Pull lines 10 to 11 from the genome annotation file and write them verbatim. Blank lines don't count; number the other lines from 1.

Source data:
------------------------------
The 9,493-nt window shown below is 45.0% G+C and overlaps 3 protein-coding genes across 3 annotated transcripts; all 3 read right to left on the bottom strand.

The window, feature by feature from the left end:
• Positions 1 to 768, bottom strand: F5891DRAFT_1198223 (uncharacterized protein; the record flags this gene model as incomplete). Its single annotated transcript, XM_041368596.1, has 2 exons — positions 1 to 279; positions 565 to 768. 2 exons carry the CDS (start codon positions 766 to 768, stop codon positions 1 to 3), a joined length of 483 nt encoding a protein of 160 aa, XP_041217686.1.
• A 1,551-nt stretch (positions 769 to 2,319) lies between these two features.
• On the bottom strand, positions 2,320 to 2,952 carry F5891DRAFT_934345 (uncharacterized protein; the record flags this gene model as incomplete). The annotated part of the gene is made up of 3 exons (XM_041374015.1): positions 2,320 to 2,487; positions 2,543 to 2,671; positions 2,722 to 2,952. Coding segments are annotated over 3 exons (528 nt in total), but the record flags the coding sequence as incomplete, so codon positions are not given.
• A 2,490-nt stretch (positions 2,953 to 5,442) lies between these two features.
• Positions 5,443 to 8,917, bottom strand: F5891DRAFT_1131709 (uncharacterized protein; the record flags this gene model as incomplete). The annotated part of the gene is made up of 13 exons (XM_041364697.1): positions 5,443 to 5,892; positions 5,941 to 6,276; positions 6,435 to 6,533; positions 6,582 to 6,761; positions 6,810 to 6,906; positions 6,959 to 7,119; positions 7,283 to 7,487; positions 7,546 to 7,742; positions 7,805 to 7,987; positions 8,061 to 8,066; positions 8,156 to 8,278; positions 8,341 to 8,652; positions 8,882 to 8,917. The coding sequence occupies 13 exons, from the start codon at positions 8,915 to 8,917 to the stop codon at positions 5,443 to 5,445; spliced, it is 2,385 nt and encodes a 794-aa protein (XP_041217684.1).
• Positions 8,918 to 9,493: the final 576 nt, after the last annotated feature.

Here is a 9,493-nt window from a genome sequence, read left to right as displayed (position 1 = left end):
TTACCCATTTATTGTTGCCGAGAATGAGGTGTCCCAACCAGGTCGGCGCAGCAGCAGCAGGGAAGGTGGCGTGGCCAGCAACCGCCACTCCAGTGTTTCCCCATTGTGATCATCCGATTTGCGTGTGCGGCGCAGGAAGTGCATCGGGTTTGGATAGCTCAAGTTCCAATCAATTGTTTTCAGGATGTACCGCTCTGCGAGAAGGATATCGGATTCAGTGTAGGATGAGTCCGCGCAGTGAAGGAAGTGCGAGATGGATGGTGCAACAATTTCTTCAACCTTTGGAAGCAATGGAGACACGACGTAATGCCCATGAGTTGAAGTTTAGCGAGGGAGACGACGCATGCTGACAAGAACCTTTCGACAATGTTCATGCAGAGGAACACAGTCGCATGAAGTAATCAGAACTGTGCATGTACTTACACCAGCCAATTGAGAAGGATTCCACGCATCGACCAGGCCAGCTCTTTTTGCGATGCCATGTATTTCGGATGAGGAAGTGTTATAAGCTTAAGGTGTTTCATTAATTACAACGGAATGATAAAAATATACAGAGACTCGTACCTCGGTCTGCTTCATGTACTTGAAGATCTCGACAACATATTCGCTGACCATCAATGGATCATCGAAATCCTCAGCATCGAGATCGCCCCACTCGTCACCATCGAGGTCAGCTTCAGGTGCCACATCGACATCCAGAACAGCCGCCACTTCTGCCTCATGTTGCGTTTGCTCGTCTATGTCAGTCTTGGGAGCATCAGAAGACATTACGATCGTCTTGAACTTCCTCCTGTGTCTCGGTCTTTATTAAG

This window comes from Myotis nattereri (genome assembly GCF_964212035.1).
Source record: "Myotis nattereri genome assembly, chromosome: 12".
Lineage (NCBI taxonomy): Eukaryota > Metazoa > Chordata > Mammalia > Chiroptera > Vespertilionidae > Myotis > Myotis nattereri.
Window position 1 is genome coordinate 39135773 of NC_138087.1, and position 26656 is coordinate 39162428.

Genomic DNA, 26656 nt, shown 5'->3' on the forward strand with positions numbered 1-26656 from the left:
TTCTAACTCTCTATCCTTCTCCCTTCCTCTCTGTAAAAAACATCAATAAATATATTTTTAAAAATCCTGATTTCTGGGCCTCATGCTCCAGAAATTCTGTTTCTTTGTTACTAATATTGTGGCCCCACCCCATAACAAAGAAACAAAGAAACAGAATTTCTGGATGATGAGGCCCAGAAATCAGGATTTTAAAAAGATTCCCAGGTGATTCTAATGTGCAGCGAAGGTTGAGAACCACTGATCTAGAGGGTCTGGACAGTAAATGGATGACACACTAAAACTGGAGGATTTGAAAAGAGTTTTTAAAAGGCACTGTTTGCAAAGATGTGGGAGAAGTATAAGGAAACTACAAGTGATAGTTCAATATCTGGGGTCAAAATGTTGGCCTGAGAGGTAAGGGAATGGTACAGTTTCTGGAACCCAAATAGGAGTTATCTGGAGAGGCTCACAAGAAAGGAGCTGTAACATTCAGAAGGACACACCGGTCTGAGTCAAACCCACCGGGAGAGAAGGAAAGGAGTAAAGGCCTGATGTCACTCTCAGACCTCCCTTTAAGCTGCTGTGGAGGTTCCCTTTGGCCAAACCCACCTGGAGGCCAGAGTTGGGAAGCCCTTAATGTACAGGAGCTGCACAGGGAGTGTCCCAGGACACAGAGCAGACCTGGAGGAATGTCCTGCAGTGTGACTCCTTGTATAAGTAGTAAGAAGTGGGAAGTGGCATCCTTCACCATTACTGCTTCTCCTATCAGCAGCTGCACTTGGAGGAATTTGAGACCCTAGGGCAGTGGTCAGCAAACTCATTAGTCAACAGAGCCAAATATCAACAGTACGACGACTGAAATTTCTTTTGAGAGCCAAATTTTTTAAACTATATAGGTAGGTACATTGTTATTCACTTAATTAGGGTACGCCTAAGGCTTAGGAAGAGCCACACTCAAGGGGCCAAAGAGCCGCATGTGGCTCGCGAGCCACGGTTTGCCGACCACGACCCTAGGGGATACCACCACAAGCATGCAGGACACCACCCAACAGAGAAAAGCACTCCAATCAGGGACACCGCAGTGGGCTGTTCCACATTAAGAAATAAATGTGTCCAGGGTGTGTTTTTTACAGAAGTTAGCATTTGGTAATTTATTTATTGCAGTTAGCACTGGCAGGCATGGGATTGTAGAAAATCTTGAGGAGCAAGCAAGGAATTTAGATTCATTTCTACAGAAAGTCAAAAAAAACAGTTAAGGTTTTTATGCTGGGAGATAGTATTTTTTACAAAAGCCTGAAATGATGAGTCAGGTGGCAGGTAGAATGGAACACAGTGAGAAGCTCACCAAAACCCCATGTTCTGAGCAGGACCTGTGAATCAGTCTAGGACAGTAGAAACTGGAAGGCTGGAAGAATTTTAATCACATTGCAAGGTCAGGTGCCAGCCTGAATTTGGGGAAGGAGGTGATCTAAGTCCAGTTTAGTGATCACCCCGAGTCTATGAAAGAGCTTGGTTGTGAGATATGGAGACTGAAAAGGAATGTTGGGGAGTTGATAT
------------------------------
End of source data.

TTACCCATTTATTGTTGCCGAGAATGAGGTGTCCCAACCAGGTCGGCGCAGCAGCAGCAGGGAAGGTGGCGTGGCCAGCAACCGCCACTCCAGTGTTTCCCCATTGTGATCATCCGATTTGCGTGTGCGGCGCAGGAAGTGCATCGGGTTTGGATAGCTCAAGTTCCAATCAATTGTTTTCAGGATGTACCGCTCTGCGAGAAGGATATCGGATTCAGTGTAGGATGAGTCCGCGCAGTGAAGGAAGTGCGAGATGGATGGTGCAACAATTTCTTCAACCTTTGGAAGCAATGGAGACACGACGTAATGCCCATGAGTTGAAGTTTAGCGAGGGAGACGACGCATGCTGACAAGAACCTTTCGACAATGTTCATGCAGAGGAACACAGTCGCATGAAGTAATCAGAACTGTGCATGTACTTACACCAGCCAATTGAGAAGGATTCCACGCATCGACCAGGCCAGCTCTTTTTGCGATGCCATGTATTTCGGATGAGGAAGTGTTATAAGCTTAAGGTGTTTCATTAATTACAACGGAATGATAAAAATATACAGAGACTCGTACCTCGGTCTGCTTCATGTACTTGAAGATCTCGACAACATATTCGCTGACCATCAATGGATCATCGAAATCCTCAGCATCGAGATCGCCCCACTCGTCACCATCGAGGTCAGCTTCAGGTGCCACATCGACATCCAGAACAGCCGCCACTTCTGCCTCATGTTGCGTTTGCTCGTCTATGTCAGTCTTGGGAGCATCAGAAGACATTACGATCGTCTTGAACTTCCTCCTGTGTCTCGGTCTTTATTAAG

This window comes from Myotis nattereri (genome assembly GCF_964212035.1).